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Japan grapples with the killing of former Prime Minister Shinzo Abe


Japan's former Prime Minister Shinzo Abe was assassinated this morning at a campaign rally in the Japanese city of Nara. The suspected shooter used a handmade gun in a country where this sort of violence is incredibly rare. Motoko Rich is Tokyo bureau chief for The New York Times, and she joins us now. Welcome.

MOTOKO RICH: Thanks for having me.

SUMMERS: Do we know anything yet about who the suspected gunman is and what may have motivated him?

RICH: Right now, we know very little. We know his name. His name is Tetsuya Yamagami. He's 41 years old. He lived in the neighborhood. He has said that he held a grudge against an organization that he believed was connected to Prime Minister Abe or former Prime Minister Abe and that he did go to the site intending to kill him. But we don't really understand what he meant by that and what his motive is. But we're hoping that we'll find out more as the investigation unfurls.

SUMMERS: I mentioned that gun violence is incredibly rare in Japan. Can you talk a little bit more about that or how unusual of an assassination this is?

RICH: It's exceedingly rare. I mean, the last time there was a political assassination was in 1960, and it was carried out with knives. I mean, the other sad connection to Prime Minister Abe is that his grandfather, who was also a prime minister, was attacked by a would-be assassin. But he was stabbed six times, and he survived that attack.

But gun violence is extremely rare overall in Japan. I mean, they're just - it's very difficult to buy a gun. It's not a matter of political debate as it is in the United States. The assailant in this case or the assassin in this case used a homemade gun. So overall, it's just extremely rare. And everyone in Japan is shocked. I mean, we've talked to lots of people today who say, you know, this is so un-Japanese. We couldn't believe this could happen here. It's really shattered a sense of safety that people have here.

SUMMERS: You've mentioned that people have been shattered and horrified. I wonder, how are people remembering Abe? What do you think will stand out as his legacy?

RICH: First and foremost, I think people will remember that he had immense longevity. He was the longest-serving prime minister in Japan's history. He ushered in an era that he dubbed Abenomics. He pushed through some laws in 2015, which allowed Japanese soldiers to participate in overseas combat missions if they were fighting alongside allies. He pushed Japan to increase defense spending. He pushed Japan onto the world stage in efforts to make Japan a leader in the region as a defense against a rising China. He curried favor with world leaders, including Donald Trump.

But he also did not do what he set out to do, which was to revise the constitution. The constitution was written by American occupiers in the postwar era and has a pacifist clause in it. And he wanted to revise that, and he never managed to accomplish that.

SUMMERS: I know you've done a good deal of reporting on Abe's record with women. On that count, how do you think he'll be remembered?

RICH: Well, I think on the one hand, he kind of put the issue of women's empowerment on the table. He coined the term or he took up the term womenomics and talked about the importance of leveraging this sort of a massive labor pool among 50% of the country, well-educated people who could contribute to the economy. And he was right about that. And he often was very proud of having presided over a period in which Japan's labor force participation among women rose. What he sometimes failed to mention was that a lot of those women were working in contract jobs without benefits, low-paying jobs, part-time jobs, and that they also carried an enormous burden at home, which was not alleviated by Japan's work culture.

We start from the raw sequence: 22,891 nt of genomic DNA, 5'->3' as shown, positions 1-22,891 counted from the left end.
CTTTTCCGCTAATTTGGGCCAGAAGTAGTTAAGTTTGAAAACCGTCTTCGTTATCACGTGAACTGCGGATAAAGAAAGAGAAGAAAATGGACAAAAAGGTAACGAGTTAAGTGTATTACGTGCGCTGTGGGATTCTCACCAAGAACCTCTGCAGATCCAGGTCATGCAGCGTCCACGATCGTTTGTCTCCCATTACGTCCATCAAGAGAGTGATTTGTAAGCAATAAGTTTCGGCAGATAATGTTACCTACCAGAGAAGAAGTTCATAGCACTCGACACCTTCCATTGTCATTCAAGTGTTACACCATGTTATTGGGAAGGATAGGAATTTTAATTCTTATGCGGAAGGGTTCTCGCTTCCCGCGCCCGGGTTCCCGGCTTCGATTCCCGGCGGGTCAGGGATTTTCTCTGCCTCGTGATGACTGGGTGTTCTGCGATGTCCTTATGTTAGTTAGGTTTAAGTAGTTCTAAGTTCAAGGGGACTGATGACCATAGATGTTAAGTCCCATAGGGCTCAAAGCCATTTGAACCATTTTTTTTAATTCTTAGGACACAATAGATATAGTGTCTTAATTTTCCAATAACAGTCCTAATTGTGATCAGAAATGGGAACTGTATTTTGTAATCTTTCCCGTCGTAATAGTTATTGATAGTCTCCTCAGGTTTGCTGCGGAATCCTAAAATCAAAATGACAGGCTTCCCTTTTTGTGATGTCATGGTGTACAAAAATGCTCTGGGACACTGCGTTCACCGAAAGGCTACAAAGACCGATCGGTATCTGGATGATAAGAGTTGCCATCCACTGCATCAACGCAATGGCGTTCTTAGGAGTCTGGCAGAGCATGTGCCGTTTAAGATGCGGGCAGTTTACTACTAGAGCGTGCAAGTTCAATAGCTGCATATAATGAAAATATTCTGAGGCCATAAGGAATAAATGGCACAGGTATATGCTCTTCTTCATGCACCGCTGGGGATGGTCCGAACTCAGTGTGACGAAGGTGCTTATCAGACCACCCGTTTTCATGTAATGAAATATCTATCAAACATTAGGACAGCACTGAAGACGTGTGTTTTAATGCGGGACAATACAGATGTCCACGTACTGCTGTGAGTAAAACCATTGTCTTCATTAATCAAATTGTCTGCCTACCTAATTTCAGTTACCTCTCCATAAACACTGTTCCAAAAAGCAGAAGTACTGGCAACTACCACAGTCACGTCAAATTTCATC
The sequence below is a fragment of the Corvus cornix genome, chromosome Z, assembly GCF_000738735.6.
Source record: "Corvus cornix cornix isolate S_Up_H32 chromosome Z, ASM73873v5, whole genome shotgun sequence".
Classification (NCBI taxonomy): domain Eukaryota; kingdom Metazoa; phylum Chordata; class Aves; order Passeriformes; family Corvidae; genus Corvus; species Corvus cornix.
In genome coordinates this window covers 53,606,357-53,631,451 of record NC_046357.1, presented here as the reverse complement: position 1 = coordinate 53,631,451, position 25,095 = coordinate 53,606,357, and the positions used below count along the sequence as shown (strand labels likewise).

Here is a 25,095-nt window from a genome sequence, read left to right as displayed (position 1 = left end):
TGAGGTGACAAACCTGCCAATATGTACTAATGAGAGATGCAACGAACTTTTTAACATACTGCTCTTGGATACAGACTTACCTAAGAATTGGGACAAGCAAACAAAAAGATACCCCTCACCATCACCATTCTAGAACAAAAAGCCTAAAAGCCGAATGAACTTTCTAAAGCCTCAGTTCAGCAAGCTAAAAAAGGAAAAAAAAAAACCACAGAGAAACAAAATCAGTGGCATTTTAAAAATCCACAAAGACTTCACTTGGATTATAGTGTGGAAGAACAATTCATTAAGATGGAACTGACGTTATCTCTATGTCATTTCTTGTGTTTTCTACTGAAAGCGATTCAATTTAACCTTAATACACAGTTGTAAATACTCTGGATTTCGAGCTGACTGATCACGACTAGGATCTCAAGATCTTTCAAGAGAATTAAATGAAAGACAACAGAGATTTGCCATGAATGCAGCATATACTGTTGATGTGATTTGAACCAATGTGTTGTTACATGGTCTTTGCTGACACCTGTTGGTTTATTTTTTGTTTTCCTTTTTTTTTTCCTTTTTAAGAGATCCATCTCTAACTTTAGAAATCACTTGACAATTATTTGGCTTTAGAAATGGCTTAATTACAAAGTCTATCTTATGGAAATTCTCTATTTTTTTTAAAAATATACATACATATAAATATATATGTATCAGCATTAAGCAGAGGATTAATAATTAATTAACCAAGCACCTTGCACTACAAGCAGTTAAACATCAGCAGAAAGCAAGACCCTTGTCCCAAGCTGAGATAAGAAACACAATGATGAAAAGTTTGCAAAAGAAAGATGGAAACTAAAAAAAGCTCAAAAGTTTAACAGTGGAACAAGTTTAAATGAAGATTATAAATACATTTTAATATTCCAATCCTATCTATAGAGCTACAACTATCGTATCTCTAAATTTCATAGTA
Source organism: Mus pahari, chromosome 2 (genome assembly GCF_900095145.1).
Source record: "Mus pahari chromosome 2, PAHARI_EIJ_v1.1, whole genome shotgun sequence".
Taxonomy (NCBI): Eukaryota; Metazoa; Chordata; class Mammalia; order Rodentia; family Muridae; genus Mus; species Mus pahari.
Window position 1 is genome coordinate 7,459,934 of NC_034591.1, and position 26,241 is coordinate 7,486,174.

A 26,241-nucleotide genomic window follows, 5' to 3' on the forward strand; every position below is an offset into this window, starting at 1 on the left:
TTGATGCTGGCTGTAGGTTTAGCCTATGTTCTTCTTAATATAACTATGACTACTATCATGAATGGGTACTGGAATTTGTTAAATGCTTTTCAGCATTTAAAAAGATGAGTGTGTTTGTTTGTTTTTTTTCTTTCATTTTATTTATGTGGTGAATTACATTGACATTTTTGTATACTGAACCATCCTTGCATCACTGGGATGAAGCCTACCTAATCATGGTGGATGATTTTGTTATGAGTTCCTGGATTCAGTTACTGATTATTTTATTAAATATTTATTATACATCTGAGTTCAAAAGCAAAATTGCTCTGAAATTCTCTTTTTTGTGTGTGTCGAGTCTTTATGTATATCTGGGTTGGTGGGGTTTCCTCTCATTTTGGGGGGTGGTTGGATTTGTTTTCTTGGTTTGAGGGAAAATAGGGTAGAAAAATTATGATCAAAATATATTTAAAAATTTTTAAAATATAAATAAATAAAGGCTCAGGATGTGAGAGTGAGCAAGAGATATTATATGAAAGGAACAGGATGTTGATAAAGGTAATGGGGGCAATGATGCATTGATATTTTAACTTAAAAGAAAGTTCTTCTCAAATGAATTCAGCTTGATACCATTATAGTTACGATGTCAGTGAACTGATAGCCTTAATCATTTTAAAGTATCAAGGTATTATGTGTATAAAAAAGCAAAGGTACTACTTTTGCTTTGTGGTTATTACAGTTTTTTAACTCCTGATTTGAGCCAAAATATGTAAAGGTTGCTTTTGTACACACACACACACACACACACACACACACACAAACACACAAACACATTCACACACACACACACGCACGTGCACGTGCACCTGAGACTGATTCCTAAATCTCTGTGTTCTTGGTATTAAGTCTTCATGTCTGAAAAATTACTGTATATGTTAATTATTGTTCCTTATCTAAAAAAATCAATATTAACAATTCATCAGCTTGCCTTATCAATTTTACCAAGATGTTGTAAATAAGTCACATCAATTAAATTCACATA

And over his watch, although he promised to make certain targets, like increasing the proportion of women who served in government, including in his party and in business, none of those targets were reached while he was prime minister. So there was criticism of that, the fact that he made a lot of promises and didn't deliver. On the other hand, one has to give credit where credit is due. He kind of put it on the map as an issue. And now in this upcoming upper house election, more women are standing as candidates than ever before in a Japanese national election.

SUMMERS: That was Motoko Rich, the Tokyo bureau chief for The New York Times. Thank you so much.

RICH: Thank you so much. Transcript provided by NPR, Copyright NPR.

Juana Summers is a political correspondent for NPR covering race, justice and politics. She has covered politics since 2010 for publications including Politico, CNN and The Associated Press. She got her start in public radio at KBIA in Columbia, Mo., and also previously covered Congress for NPR.
Ayen Deng Bior is a producer at NPR's flagship evening news program, All Things Considered. She helps shape the sound of the daily shows by contributing story ideas, writing scripts and cutting tape. Her work at NPR has taken her to Warsaw, Poland, where she heard from refugees displaced by the war in Ukraine. She has spoken to people in Saint-Louis, Senegal, who are grappling with rising seas. Before NPR, Bior wore many hats at the Voice of America's English to Africa service where she worked in radio, television and digital. Bior began her career reporting on the revolution in Sudan, the developing state of affairs in South Sudan and the experiences of women behind the headlines in both countries. In her spare time, Bior loves to kayak, read and bird watch.
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